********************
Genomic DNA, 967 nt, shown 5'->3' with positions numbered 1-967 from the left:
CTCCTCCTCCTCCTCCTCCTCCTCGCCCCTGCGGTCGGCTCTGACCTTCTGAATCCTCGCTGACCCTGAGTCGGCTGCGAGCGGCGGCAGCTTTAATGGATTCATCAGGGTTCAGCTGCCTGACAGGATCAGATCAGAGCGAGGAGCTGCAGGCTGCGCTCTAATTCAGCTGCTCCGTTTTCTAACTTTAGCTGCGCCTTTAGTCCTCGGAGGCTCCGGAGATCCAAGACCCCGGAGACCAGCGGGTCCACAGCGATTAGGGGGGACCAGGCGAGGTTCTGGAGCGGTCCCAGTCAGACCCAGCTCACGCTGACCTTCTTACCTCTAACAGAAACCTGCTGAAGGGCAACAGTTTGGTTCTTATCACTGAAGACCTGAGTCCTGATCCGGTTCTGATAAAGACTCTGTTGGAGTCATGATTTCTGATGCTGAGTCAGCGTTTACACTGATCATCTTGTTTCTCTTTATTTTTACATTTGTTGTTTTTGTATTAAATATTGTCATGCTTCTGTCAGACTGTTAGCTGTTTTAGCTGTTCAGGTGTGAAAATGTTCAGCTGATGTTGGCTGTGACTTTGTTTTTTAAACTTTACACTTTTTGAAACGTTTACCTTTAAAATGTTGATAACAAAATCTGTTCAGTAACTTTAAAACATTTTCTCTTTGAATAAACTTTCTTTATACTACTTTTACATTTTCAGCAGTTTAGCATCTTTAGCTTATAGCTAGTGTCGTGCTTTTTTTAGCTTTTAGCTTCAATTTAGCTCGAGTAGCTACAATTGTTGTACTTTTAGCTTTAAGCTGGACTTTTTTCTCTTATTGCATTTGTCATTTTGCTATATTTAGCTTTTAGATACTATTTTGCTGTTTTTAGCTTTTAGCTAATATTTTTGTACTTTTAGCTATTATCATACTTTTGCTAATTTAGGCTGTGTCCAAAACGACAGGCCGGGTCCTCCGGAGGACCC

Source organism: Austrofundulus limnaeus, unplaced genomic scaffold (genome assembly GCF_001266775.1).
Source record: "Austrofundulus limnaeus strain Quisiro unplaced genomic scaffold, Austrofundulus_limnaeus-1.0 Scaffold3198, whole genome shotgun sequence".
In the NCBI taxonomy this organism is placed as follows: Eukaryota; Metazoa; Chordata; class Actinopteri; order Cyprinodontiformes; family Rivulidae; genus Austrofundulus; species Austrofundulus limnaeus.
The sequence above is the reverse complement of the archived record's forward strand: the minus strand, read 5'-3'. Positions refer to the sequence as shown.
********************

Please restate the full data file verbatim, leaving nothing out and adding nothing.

Genomic DNA, 967 nt, shown 5'->3' with positions numbered 1-967 from the left:
CTCCTCCTCCTCCTCCTCCTCCTCGCCCCTGCGGTCGGCTCTGACCTTCTGAATCCTCGCTGACCCTGAGTCGGCTGCGAGCGGCGGCAGCTTTAATGGATTCATCAGGGTTCAGCTGCCTGACAGGATCAGATCAGAGCGAGGAGCTGCAGGCTGCGCTCTAATTCAGCTGCTCCGTTTTCTAACTTTAGCTGCGCCTTTAGTCCTCGGAGGCTCCGGAGATCCAAGACCCCGGAGACCAGCGGGTCCACAGCGATTAGGGGGGACCAGGCGAGGTTCTGGAGCGGTCCCAGTCAGACCCAGCTCACGCTGACCTTCTTACCTCTAACAGAAACCTGCTGAAGGGCAACAGTTTGGTTCTTATCACTGAAGACCTGAGTCCTGATCCGGTTCTGATAAAGACTCTGTTGGAGTCATGATTTCTGATGCTGAGTCAGCGTTTACACTGATCATCTTGTTTCTCTTTATTTTTACATTTGTTGTTTTTGTATTAAATATTGTCATGCTTCTGTCAGACTGTTAGCTGTTTTAGCTGTTCAGGTGTGAAAATGTTCAGCTGATGTTGGCTGTGACTTTGTTTTTTAAACTTTACACTTTTTGAAACGTTTACCTTTAAAATGTTGATAACAAAATCTGTTCAGTAACTTTAAAACATTTTCTCTTTGAATAAACTTTCTTTATACTACTTTTACATTTTCAGCAGTTTAGCATCTTTAGCTTATAGCTAGTGTCGTGCTTTTTTTAGCTTTTAGCTTCAATTTAGCTCGAGTAGCTACAATTGTTGTACTTTTAGCTTTAAGCTGGACTTTTTTCTCTTATTGCATTTGTCATTTTGCTATATTTAGCTTTTAGATACTATTTTGCTGTTTTTAGCTTTTAGCTAATATTTTTGTACTTTTAGCTATTATCATACTTTTGCTAATTTAGGCTGTGTCCAAAACGACAGGCCGGGTCCTCCGGAGGACCC

Source organism: Austrofundulus limnaeus, unplaced genomic scaffold (genome assembly GCF_001266775.1).
Source record: "Austrofundulus limnaeus strain Quisiro unplaced genomic scaffold, Austrofundulus_limnaeus-1.0 Scaffold3198, whole genome shotgun sequence".
In the NCBI taxonomy this organism is placed as follows: Eukaryota; Metazoa; Chordata; class Actinopteri; order Cyprinodontiformes; family Rivulidae; genus Austrofundulus; species Austrofundulus limnaeus.
The sequence above is the reverse complement of the archived record's forward strand: the minus strand, read 5'-3'. Positions refer to the sequence as shown.